Washington County Historical Society finds a home

July 30, 2012|Linda Irvin-Craig

Special to The Herald-Mail

For the first 55 years of the existence of the Washington County Historical Society, the group had no home and functioned under nomadic conditions. Early meetings were held in the Washington County Free Library, in churches and in members' homes and offices.

As time went on, the group continued at parish halls, local hotels, restaurants, the health department, City Hall, the Rose Room of the YMCA, the Women's Club, and boardrooms of local businesses and banks. Donated archives and artifacts were stored at the library, City Hall, the Mansion House in City Park and sometimes in members' homes.

Locations for exhibits included City Hall, the Mansion House, churches and hotels and wherever the group could inventively set up. The use of the Mansion House and City Hall was critical to the success of the organization for many years.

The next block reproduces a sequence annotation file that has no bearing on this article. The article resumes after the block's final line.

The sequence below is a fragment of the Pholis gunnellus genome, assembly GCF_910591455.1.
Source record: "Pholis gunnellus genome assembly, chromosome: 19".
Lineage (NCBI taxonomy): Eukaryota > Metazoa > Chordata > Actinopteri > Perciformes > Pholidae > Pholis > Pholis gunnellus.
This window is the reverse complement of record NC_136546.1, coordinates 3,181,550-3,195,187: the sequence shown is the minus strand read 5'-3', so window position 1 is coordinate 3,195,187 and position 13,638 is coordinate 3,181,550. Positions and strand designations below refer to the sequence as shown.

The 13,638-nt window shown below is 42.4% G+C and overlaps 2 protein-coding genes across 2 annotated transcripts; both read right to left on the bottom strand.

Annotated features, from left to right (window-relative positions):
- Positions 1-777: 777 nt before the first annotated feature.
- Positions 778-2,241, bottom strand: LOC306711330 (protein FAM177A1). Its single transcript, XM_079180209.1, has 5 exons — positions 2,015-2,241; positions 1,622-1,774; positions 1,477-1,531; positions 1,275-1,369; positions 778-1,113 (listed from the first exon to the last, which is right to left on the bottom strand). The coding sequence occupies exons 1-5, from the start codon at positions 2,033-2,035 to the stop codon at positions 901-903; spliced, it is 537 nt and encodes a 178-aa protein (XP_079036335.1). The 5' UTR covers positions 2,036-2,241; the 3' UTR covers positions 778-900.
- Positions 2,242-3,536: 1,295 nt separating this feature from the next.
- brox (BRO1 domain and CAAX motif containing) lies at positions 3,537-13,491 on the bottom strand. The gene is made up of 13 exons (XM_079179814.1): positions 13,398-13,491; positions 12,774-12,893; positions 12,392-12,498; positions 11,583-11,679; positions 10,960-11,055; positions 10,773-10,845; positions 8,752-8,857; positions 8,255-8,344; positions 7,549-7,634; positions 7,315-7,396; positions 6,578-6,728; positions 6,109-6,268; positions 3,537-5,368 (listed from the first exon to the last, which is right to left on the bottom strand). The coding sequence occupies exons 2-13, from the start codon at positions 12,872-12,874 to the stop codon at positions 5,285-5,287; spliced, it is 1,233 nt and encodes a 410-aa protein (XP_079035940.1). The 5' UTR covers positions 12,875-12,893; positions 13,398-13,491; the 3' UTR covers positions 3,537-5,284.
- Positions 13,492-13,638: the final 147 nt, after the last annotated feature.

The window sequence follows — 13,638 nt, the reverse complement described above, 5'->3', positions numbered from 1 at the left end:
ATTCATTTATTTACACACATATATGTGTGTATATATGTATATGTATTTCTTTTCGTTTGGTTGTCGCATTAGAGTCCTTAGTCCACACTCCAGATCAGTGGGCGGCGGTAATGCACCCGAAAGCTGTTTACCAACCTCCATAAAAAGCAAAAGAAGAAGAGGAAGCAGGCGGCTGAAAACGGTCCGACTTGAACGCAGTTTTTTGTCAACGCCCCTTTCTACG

Rolling through the 1950s with Dr. W.H. Shealy as president, the Washington County Historical Society maintained standing committees, in addition to the usual membership, finance, programs and general history, to cover continued work on the Hager House, Harpers Ferry, Fort Frederick and the growing library of archival materials and exhibit quality artifacts. Members were also collecting data on old houses, old mills and churches.

By 1956, the historical library had accumulated about 330 books, 1,900 photographic negatives and other materials. The bicentennial celebration of Fort Frederick was imminent and having three different locations in which items were catalogued, exhibited and stored began to raise the issue of security.

The group explored the idea of again heading up the 100th anniversary of the Battle of Antietam, looked at what involvement they should have with the preservation efforts for the C&O Canal and responded to a request to participate in erecting a memorial for Father Abram J. Ryan, who was born in Hagerstown and known as the poet laureate of the Confederacy.

Nellie Lemen of Williamsport presented a volume of poems by Ryan to the society and the group decided that it would support preservation efforts for the canal. At the historical society's annual meeting in January 1959, the program, "Father Ryan and Maryland," was presented by Edward A. Egan of Chicago.